VÚB has finally attracted some interest among buyers, much to the relief of the Finance Ministry.
photo: Ján Svrček
"I'd heard rumours only a few days before that there was no one interested in VÚB, and that would have been very bad" said Miloš Božek, analyst at J & T Securities. "The fact that only two banks are interested could be viewed as a bit disappointing, because there won't be much competition [in bidding], but it is at least good that there is some interest."
Following what was widely regarded in the banking sector as a successful 18 billion crown ($380 million) sale of VÚB's main market rival and Slovakia's biggest bank, Slovenská sporiteľňa (SLSP), to Austria's Erste Bank in December last year, the government's task of privatising VÚB, analysts had warned, was going to be much harder.
Tomáš Kmeť, banking sector and research analyst at SLSP explained: "To sell VÚB was always going to be difficult, and it was clear from the start that the bank was not going to be interesting. That they [the government] got any interest in the stake is a plus. After the SLSP privatisation, Bank Austria [which lost in the tender] said that it wasn't interested in VÚB, and the other bank which bid, Unicredito, didn't show any interest. But there has obviously been some interest in VÚB, and that's a good thing. I mean, it wasn't as if anyone was expecting Deutsche Bank or Citibank to come in and buy it anyway."
The bank had only days before announced pre-tax profits of 3.4 billion crowns ($71 million) for 2000, prompting its president, Ladislav Vaškovič, to declare optimistically that "Všeobecná úverová banka is prepared for the entry of a strategic investor". The bank had in 1999 recorded a loss of just over 500 million crowns, and had fared even worse the year before.
Analysts said that the positive financial results were a boost for eventual privatisation, but added that the Finance Ministry's announcement on the two bidding banks had underscored a lack of interest in VÚB and Slovak banks in general. Another state bank up for grabs, Investičná a rozvojová banka (IRB) saw its privatisation launched in summer last year, and has attracted only one firm offer, from the Hungarian bank OTP.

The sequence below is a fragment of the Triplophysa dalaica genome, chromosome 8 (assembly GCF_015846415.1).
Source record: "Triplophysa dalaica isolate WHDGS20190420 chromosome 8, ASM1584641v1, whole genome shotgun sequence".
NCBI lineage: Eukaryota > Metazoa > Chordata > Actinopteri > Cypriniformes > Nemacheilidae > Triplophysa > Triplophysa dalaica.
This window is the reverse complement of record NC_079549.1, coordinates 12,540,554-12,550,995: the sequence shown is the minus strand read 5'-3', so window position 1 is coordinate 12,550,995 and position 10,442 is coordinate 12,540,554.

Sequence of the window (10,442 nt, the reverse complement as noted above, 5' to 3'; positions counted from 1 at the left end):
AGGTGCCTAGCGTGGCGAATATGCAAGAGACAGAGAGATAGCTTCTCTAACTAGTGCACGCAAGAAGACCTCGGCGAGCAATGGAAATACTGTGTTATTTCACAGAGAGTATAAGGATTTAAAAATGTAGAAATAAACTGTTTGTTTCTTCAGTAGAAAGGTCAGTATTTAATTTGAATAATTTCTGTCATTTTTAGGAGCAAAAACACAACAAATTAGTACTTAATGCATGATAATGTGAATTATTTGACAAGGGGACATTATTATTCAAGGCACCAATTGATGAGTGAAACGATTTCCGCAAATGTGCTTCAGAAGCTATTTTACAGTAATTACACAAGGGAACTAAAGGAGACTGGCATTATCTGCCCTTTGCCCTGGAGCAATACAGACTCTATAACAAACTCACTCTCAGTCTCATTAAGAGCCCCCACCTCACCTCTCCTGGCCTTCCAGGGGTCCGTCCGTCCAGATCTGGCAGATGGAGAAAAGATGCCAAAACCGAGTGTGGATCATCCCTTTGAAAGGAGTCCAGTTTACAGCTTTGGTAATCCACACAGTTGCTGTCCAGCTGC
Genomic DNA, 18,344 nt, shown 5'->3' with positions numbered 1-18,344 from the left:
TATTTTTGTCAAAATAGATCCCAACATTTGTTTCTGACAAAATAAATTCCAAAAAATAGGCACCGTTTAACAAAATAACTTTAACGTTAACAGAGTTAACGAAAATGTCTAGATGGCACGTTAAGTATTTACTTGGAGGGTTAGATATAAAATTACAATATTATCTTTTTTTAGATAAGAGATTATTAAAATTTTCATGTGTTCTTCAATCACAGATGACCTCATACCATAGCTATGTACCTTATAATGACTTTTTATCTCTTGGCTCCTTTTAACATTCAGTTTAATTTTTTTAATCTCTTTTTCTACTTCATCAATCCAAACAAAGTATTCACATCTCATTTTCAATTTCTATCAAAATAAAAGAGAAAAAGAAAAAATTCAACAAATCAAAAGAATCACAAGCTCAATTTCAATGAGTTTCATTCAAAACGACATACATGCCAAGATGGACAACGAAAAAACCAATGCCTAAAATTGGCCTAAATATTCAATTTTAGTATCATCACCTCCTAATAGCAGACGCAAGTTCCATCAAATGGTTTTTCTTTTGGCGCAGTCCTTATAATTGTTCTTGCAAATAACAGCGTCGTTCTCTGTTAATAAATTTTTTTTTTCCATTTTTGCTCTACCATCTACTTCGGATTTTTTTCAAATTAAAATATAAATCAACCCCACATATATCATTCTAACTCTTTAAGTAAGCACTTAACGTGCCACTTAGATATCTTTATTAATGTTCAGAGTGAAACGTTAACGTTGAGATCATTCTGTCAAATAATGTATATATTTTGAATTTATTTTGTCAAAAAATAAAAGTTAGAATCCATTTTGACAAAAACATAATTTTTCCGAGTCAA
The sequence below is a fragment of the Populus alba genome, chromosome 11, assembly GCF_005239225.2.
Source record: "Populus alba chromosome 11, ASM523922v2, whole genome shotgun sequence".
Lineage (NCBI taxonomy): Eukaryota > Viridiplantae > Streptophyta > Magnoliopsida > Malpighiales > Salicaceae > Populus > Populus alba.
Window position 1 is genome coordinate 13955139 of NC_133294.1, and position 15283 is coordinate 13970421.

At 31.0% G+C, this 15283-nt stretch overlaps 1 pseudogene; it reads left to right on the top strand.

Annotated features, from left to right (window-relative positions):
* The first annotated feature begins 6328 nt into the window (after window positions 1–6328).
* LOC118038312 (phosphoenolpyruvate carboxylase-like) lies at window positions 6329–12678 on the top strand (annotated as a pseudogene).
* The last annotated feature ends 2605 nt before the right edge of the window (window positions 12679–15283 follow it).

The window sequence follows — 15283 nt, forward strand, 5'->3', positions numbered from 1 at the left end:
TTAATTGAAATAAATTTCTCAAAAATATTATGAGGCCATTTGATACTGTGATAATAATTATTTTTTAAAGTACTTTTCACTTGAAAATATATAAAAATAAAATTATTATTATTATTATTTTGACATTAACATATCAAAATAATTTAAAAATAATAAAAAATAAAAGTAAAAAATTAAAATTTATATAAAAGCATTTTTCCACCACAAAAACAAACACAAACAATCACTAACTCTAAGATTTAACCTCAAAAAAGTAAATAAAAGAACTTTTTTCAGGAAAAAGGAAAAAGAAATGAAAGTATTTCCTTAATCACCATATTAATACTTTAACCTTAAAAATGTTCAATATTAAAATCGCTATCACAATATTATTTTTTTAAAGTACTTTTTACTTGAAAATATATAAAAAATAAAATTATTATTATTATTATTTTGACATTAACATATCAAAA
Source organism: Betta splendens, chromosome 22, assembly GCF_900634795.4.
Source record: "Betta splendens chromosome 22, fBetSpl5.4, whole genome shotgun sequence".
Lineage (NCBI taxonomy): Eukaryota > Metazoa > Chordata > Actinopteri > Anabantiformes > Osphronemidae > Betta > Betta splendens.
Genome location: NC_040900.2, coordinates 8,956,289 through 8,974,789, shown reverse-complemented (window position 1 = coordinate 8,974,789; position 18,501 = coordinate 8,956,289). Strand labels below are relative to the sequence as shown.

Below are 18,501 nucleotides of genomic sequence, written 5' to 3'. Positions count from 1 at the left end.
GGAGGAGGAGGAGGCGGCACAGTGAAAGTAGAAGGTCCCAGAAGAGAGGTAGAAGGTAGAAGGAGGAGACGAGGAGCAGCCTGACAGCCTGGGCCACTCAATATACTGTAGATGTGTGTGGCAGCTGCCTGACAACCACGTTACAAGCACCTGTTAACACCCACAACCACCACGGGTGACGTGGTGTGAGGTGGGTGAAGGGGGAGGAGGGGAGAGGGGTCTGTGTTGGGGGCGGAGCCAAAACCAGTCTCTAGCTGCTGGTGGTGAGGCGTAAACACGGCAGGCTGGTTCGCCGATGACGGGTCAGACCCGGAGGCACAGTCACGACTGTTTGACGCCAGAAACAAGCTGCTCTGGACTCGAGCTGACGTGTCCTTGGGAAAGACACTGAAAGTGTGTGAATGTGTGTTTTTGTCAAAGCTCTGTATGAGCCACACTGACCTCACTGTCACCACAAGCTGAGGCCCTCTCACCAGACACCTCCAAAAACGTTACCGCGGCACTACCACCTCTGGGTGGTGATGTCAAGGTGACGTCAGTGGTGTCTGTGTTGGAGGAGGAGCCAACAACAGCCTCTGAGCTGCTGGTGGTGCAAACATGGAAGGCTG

"VÚB is not that interesting for an investor, and this [the interest of only two investors] shows that there is not much hunger for Slovak banks. SLSP was different in that it had a liability structure that was interesting for an investor, it has a large number of small depositors, whereas VÚB is geared more towards corporate lending, which is not as interesting for a potential buyer," said Božek.
The Finance Ministry's Bank Privatisation Unit declined to comment on the interest in the finance house, but maintained that the privatisation process was on schedule for a planned summer sale.
In announcing the latest profits, VÚB President Vaškovič said he was pleased with the figures, but emphasised the positive results had come only after a successful 100 billion crown state restructuring programme implemented in the banking sector between 1999 and 2000. He noted that the finance house had seen operating costs fall and its liquidity position improve markedly while its loan portfolio, a previous source of concern, had been cleaned up.
Classified loans at VÚB made up over 50% of its loan portfolio before the government scheme, but dropped to 18% at the end of 2000. The bank's capital adequacy ratio was 16.14% at the end of last year. However, during the period in 1999 when the central bank's set limit for the ratio was 8% [it has since been lowered by 2% - ed. note], VÚB's ratio had been only 9.38%.
However, J & T Securities' Božek cautioned against optimism regarding the profits. "This is a good result which will make things more attractive for investors [into the bank], but it came mainly because the previous losses had been a result of provisioning for bad loans, and the government took those bad loans out. I'm not sure if under normal circumstances [VÚB's] figures would be viewed in the same light," he said.
Following the launch of the privatisation of SLSP last summer, the government decided not to run a sale of VÚB concurrently for fear of compromising the value of stakes in both. However, since SLSP's sale the government has been hopeful of similar success with VÚB.
The bank's sale chances were boosted earlier this year when the European Bank for Reconstruction and Development (EBRD) and the International Finance Corporation (IFC), an arm of the World Bank, both took 12.5% stakes in the bank in what the Finance Ministry said was the first stage of the finance house's privatisation process.
The presence of the two banks in VÚB's management, experts believe, will reassure investors that the government is ensuring the best possible control of the bank prior to its sale.
26. Mar 2001 at 0:00 | Ed Holt